The impact of Google's Zagat acquisition on search marketing

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Seth Nickerson
Seth Nickerson

Before anyone else, Zagat saw an opportunity in compiling and publishing reviews for restaurants. They were really a pioneer in user-generated content. Recently, however, Zagat was left behind as other digital start-ups like Yelp and Urbanspoon were able to provide and promote reviews to consumers very effectively.

A few months ago, I asked whether Google was planning on taking on Yelp when Google removed all third-party reviews from its Places page. Google's acquisition of Zagat provided the answer. The acquisition will affect search marketing in a number of ways, such as fueling Google with more content to distribute to people performing local and mobile searches. Here are potential impacts of the deal:

  • Local restaurants familiar with the Zagat name should be thrilled. People are familiar with Zagat, and restaurants should encourage their patrons to review their experience on Zagat, knowing that this content will likely be shared on their Google Places page.
  • Zagat's review content will likely be injected into Google's search properties including Places and even potentially the recently beta-launched Hotel Finder. This content will vastly improve the credibility of many Places pages that were left without reviews when Google pulled the plug on reviews from third-party sites.
  • Google will also be able to take advantage of Zagat's foothold in mobile. The company's review platform is available as an app for most Web-enabled handheld devices. Mobile is easily the fastest growing segment on the Web, and now Google has even more content for people performing local and mobile searches. Zagat's categorization of restaurants really lends itself well to Google's location-based mobile search.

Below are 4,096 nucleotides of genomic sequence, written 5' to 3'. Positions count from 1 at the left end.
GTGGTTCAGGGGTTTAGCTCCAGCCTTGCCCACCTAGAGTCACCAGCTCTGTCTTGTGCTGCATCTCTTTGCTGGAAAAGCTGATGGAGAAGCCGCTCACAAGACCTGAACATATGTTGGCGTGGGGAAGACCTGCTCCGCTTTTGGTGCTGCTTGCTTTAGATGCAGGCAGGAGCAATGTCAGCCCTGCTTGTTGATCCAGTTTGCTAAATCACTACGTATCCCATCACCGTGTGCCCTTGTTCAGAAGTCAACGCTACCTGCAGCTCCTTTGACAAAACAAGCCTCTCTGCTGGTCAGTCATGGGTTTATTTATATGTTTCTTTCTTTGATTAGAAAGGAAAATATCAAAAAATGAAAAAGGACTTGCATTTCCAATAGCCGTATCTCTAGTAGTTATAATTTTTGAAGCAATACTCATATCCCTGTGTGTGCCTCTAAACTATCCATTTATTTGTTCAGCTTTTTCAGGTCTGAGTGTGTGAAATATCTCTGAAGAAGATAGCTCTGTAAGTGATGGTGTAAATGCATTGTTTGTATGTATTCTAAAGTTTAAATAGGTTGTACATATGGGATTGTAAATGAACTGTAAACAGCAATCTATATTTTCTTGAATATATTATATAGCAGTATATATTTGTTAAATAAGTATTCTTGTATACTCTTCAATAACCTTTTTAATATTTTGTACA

• Zagat also has a deals platform. The company currently offers 30% off to hundreds of restaurants in several major markets across the country. Google has just started exploring the deals frontier, and the acquisition gives Google more options.

If Google can connect the dots among Zagat's users, their reviews and Google+ accounts, then Google could potentially deliver recommendations custom tailored based on their preferences and other social signals (like who they visit restaurants with, the types of places they frequent, etc.).

One important feature of this deal that has been overlooked by a lot of other people is that the quality of Zagat's reviews are much higher than the reviews published by their competitors. Zagat's review process is very different from the reviews published elsewhere. Zagat stresses that the reviews come from verified users, and comments from Zagat's user base are reviewed and curated by staff members.

The company says its process ensures higher-quality and more trustworthy reviews. Local businesses can attest to the inaccuracy of reviews on many third-party sites that lack a process similar to Zagat's.

Google is not done buying review and recommendation sites. I expect them to make a similar purchase for another review vertical such as travel. A candidate who was in a similar position to Zagat makes the most sense. Zagat put itself up for sale for $200 million in 2008, but there were no suitors. No doubt they welcomed the Google purchase with open arms. The question now remains, what other review sites are in Google's crosshairs?  

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